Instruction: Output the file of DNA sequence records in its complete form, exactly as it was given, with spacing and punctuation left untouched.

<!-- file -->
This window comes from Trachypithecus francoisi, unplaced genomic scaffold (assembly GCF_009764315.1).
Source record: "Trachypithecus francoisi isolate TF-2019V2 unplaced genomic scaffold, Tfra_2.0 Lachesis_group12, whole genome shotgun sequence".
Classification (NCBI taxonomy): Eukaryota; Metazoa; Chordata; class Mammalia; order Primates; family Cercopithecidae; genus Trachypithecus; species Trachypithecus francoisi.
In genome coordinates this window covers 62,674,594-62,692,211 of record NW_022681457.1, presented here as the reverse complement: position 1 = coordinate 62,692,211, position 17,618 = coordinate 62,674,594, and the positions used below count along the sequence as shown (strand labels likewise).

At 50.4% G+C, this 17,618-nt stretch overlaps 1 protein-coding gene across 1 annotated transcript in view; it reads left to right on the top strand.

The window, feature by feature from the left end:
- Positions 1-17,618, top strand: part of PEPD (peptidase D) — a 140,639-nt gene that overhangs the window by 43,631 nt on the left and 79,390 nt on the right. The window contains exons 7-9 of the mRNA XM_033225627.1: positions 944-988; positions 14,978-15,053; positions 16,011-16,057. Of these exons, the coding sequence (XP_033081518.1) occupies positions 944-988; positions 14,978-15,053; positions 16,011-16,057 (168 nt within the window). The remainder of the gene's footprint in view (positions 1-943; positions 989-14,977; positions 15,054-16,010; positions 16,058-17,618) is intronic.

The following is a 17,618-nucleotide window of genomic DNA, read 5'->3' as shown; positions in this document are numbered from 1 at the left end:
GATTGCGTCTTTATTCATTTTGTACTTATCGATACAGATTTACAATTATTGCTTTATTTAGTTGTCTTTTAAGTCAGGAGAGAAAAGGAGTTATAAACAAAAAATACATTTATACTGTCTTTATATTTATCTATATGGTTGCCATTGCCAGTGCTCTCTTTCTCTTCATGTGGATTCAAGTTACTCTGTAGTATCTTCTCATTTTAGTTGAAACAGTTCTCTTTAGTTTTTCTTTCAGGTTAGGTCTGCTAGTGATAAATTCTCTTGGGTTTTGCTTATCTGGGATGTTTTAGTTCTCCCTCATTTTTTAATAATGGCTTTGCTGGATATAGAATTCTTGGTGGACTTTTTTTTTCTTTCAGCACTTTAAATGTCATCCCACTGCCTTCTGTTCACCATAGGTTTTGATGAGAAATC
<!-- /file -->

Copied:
This window comes from Trachypithecus francoisi, unplaced genomic scaffold (assembly GCF_009764315.1).
Source record: "Trachypithecus francoisi isolate TF-2019V2 unplaced genomic scaffold, Tfra_2.0 Lachesis_group12, whole genome shotgun sequence".
Classification (NCBI taxonomy): Eukaryota; Metazoa; Chordata; class Mammalia; order Primates; family Cercopithecidae; genus Trachypithecus; species Trachypithecus francoisi.
In genome coordinates this window covers 62,674,594-62,692,211 of record NW_022681457.1, presented here as the reverse complement: position 1 = coordinate 62,692,211, position 17,618 = coordinate 62,674,594, and the positions used below count along the sequence as shown (strand labels likewise).

At 50.4% G+C, this 17,618-nt stretch overlaps 1 protein-coding gene across 1 annotated transcript in view; it reads left to right on the top strand.

The window, feature by feature from the left end:
- Positions 1-17,618, top strand: part of PEPD (peptidase D) — a 140,639-nt gene that overhangs the window by 43,631 nt on the left and 79,390 nt on the right. The window contains exons 7-9 of the mRNA XM_033225627.1: positions 944-988; positions 14,978-15,053; positions 16,011-16,057. Of these exons, the coding sequence (XP_033081518.1) occupies positions 944-988; positions 14,978-15,053; positions 16,011-16,057 (168 nt within the window). The remainder of the gene's footprint in view (positions 1-943; positions 989-14,977; positions 15,054-16,010; positions 16,058-17,618) is intronic.

The following is a 17,618-nucleotide window of genomic DNA, read 5'->3' as shown; positions in this document are numbered from 1 at the left end:
GATTGCGTCTTTATTCATTTTGTACTTATCGATACAGATTTACAATTATTGCTTTATTTAGTTGTCTTTTAAGTCAGGAGAGAAAAGGAGTTATAAACAAAAAATACATTTATACTGTCTTTATATTTATCTATATGGTTGCCATTGCCAGTGCTCTCTTTCTCTTCATGTGGATTCAAGTTACTCTGTAGTATCTTCTCATTTTAGTTGAAACAGTTCTCTTTAGTTTTTCTTTCAGGTTAGGTCTGCTAGTGATAAATTCTCTTGGGTTTTGCTTATCTGGGATGTTTTAGTTCTCCCTCATTTTTTAATAATGGCTTTGCTGGATATAGAATTCTTGGTGGACTTTTTTTTTCTTTCAGCACTTTAAATGTCATCCCACTGCCTTCTGTTCACCATAGGTTTTGATGAGAAATC